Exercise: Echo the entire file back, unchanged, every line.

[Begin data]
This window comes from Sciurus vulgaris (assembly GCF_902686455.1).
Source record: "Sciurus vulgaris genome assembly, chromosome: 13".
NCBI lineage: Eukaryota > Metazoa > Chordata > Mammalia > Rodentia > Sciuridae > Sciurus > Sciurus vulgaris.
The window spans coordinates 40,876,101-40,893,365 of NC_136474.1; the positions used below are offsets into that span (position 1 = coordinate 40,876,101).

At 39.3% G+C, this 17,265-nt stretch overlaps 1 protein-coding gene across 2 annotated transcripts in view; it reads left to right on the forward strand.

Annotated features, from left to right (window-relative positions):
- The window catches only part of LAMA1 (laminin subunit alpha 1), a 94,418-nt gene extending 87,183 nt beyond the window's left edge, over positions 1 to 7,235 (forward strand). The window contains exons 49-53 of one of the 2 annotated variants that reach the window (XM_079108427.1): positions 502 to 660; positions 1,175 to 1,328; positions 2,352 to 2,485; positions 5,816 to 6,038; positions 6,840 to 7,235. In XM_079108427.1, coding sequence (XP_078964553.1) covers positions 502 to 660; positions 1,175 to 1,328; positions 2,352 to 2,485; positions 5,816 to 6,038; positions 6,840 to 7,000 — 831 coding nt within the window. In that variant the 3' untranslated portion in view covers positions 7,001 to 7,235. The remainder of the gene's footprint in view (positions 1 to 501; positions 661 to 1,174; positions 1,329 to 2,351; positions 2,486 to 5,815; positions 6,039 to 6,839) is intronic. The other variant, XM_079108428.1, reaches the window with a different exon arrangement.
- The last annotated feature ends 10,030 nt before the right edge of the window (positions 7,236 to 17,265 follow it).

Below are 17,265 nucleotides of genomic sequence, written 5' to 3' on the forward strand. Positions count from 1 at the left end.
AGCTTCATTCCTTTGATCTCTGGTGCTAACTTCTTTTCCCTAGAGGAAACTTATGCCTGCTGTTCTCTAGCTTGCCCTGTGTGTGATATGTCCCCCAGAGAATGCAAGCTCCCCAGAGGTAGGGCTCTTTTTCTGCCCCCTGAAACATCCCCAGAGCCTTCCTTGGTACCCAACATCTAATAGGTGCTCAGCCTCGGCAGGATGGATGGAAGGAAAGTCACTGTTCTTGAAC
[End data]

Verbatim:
This window comes from Sciurus vulgaris (assembly GCF_902686455.1).
Source record: "Sciurus vulgaris genome assembly, chromosome: 13".
NCBI lineage: Eukaryota > Metazoa > Chordata > Mammalia > Rodentia > Sciuridae > Sciurus > Sciurus vulgaris.
The window spans coordinates 40,876,101-40,893,365 of NC_136474.1; the positions used below are offsets into that span (position 1 = coordinate 40,876,101).

At 39.3% G+C, this 17,265-nt stretch overlaps 1 protein-coding gene across 2 annotated transcripts in view; it reads left to right on the forward strand.

Annotated features, from left to right (window-relative positions):
- The window catches only part of LAMA1 (laminin subunit alpha 1), a 94,418-nt gene extending 87,183 nt beyond the window's left edge, over positions 1 to 7,235 (forward strand). The window contains exons 49-53 of one of the 2 annotated variants that reach the window (XM_079108427.1): positions 502 to 660; positions 1,175 to 1,328; positions 2,352 to 2,485; positions 5,816 to 6,038; positions 6,840 to 7,235. In XM_079108427.1, coding sequence (XP_078964553.1) covers positions 502 to 660; positions 1,175 to 1,328; positions 2,352 to 2,485; positions 5,816 to 6,038; positions 6,840 to 7,000 — 831 coding nt within the window. In that variant the 3' untranslated portion in view covers positions 7,001 to 7,235. The remainder of the gene's footprint in view (positions 1 to 501; positions 661 to 1,174; positions 1,329 to 2,351; positions 2,486 to 5,815; positions 6,039 to 6,839) is intronic. The other variant, XM_079108428.1, reaches the window with a different exon arrangement.
- The last annotated feature ends 10,030 nt before the right edge of the window (positions 7,236 to 17,265 follow it).

Below are 17,265 nucleotides of genomic sequence, written 5' to 3' on the forward strand. Positions count from 1 at the left end.
AGCTTCATTCCTTTGATCTCTGGTGCTAACTTCTTTTCCCTAGAGGAAACTTATGCCTGCTGTTCTCTAGCTTGCCCTGTGTGTGATATGTCCCCCAGAGAATGCAAGCTCCCCAGAGGTAGGGCTCTTTTTCTGCCCCCTGAAACATCCCCAGAGCCTTCCTTGGTACCCAACATCTAATAGGTGCTCAGCCTCGGCAGGATGGATGGAAGGAAAGTCACTGTTCTTGAAC